GOLDFRAPP with BROKEN SOCIAL SCENE at Lee's Palace (529 Bloor West), Saturday (May 5). $15. 416-532-1598.
Let's see, melodramatic ballads presented in cinemascope grandeur by a press-shy chanteuse and her John Berry-worshipping sidekick from out Bristol way.... No, it isn't Portishead, it's Goldfrapp. For all the striking similarities, there's a fundamental difference between their approaches to the brooding-chick-singer-with-soundtracky-music concept.
Unlike Portishead, Goldfrapp are not a product of hiphop's sampling culture, instead adhering more closely to the whole film-score aesthetic of sonic mood manipulation. For a soundtrack-schooled composer like Will Gregory (who scored the popular Brit soccer hooligan flick ID), the Goldfrapp sound has less to do with beats and grooves than with tempo, texture and tension.
In spite of whatever singer Alison Goldfrapp might be mumbling about slippery cherries and sun-sucking baboons, the richly orchestrated backing tracks of their Felt Mountain (Mute) debut are stunningly beautiful.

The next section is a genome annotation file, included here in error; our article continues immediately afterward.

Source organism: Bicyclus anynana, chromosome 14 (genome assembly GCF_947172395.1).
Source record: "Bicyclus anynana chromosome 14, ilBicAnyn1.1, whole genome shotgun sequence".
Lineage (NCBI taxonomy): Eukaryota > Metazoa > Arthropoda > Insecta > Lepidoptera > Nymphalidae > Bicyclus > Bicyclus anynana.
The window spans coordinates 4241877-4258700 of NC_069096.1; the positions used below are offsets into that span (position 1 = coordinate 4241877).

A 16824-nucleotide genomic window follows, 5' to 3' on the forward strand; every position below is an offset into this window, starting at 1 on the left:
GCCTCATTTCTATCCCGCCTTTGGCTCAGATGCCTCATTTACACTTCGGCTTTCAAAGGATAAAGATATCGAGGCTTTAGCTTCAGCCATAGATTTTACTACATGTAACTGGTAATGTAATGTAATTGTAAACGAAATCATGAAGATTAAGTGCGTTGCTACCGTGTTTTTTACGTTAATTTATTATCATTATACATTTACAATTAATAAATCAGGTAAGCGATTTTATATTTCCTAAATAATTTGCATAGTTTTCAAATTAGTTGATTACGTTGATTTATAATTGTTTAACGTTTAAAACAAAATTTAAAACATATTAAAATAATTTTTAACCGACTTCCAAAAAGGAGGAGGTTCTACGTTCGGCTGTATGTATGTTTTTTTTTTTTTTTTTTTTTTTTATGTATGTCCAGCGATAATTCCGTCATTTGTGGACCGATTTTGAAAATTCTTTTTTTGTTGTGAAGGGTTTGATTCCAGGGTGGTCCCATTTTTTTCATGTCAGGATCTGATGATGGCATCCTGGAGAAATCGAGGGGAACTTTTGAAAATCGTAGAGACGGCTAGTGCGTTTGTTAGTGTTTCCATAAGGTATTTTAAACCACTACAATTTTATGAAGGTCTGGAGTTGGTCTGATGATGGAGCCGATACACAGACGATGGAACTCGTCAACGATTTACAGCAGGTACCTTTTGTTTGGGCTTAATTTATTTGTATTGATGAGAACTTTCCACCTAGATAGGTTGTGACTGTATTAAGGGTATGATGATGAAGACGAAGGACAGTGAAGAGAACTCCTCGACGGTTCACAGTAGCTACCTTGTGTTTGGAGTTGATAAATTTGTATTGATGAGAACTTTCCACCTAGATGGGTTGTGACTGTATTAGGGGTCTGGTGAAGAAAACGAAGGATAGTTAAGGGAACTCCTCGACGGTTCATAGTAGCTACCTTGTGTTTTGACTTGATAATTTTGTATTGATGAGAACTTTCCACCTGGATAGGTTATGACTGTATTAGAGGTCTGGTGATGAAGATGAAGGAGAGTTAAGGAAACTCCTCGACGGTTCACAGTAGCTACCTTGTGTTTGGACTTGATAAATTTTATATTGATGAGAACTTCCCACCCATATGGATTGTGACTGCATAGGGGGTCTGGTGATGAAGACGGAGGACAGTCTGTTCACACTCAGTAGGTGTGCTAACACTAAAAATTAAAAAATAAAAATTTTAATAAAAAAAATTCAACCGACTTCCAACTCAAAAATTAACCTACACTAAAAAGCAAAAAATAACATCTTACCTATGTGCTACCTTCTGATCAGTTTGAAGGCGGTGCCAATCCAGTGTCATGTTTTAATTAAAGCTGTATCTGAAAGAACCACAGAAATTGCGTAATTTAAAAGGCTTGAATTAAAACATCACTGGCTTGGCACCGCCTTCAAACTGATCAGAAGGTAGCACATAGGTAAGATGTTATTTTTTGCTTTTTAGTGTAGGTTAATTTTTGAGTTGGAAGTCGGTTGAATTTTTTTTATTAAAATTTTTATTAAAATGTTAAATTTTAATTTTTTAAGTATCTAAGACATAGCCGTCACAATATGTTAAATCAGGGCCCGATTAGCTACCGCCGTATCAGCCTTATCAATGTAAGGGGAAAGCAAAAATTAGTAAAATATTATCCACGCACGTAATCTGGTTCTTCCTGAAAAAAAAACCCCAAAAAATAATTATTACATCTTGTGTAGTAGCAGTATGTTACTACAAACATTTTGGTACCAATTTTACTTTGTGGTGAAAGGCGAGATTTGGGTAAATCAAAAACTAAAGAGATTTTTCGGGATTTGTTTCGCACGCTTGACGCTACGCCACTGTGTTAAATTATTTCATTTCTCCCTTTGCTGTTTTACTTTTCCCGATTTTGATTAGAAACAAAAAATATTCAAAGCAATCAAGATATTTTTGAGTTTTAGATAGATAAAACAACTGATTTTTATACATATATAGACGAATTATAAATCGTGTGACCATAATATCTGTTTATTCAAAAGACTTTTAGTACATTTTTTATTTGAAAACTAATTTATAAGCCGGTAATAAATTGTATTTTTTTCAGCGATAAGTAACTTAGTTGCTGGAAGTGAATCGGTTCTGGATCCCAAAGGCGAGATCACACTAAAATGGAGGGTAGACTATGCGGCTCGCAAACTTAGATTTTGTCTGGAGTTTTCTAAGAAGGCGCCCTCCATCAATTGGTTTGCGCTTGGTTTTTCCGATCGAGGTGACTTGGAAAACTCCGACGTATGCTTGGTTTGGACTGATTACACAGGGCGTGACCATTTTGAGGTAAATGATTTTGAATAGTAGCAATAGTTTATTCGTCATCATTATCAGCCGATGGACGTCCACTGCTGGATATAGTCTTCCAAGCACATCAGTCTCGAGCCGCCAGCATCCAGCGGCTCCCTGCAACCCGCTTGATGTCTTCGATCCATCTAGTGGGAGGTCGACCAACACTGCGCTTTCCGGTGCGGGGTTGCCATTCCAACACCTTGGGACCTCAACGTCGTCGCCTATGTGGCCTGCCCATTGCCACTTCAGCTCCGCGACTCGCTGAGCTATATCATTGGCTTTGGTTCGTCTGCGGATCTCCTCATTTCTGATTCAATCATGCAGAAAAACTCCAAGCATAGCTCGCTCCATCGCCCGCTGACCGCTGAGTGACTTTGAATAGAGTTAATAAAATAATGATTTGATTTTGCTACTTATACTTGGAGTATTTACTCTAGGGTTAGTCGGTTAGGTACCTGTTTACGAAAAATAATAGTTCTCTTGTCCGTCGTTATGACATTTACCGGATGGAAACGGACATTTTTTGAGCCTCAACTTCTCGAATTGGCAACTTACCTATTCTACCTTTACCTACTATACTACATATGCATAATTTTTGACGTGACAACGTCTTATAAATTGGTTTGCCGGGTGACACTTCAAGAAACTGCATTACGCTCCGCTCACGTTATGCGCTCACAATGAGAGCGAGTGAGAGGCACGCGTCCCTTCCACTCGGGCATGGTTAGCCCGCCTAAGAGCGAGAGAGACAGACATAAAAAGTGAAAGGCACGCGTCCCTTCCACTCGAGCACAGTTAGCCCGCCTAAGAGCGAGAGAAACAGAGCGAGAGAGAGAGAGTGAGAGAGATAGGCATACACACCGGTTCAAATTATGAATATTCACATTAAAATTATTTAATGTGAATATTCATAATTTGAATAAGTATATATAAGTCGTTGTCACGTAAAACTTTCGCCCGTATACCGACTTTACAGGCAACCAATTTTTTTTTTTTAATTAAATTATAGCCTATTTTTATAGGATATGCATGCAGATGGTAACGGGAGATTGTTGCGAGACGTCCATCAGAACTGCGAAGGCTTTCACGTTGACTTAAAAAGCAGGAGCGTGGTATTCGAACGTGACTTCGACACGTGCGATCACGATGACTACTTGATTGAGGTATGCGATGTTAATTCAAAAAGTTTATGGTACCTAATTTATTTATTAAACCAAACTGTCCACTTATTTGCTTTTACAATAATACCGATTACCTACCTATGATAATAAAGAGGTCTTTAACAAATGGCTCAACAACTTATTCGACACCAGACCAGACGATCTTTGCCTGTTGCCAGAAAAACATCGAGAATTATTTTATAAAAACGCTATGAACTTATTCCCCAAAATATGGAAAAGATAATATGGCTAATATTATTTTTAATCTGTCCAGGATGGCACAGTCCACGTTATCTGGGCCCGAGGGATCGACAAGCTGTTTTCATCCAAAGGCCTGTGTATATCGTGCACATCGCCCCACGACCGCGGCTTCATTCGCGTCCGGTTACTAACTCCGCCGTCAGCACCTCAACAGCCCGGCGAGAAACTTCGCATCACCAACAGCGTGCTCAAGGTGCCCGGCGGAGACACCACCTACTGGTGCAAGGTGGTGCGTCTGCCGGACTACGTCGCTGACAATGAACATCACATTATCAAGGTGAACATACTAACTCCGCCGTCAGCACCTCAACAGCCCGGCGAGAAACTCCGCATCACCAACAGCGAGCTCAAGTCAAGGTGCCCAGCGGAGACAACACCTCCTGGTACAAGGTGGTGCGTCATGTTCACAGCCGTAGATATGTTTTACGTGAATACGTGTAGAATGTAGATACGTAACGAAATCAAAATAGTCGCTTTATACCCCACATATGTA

"Portishead base everything they do on DJ culture because they understand hiphop. We don't," explains Gregory from his hideaway in the Wiltshire countryside."At the beginning, Alison and I decided against using beats, loops or samples at any stage because it wouldn't be true to us. If we need the sound of a string section, we'll write the music and bring in an orchestra to play it."
Gregory didn't think twice about hiring a 35-piece brass section to create the vibe he envisioned for the track Oompa Radar. The results are spectacular, although exactly how they'd stage their elaborately constructed Felt Mountain was something Gregory hadn't thought all the way through when he tossed in all those fancy harpsichord bits.
"Making the album was like living out a fantasy. We had all the time we needed, without any hassle from the record company. There was a budget, but we went over it.
"This bloke with a clipboard came by saying, Hmm, a brass band, harpsichord, Japanese koto -- how do you propose to perform this music?' It suddenly hit me, like, Oh, god, why did we use all that?'
"The only way I could see us doing shows without radically altering the music was to use a bit of tape with a cast of thousands to embellish what we do live with drums, violin and keyboards. Alison, of course, is a brilliant performer, so it's all working out quite well."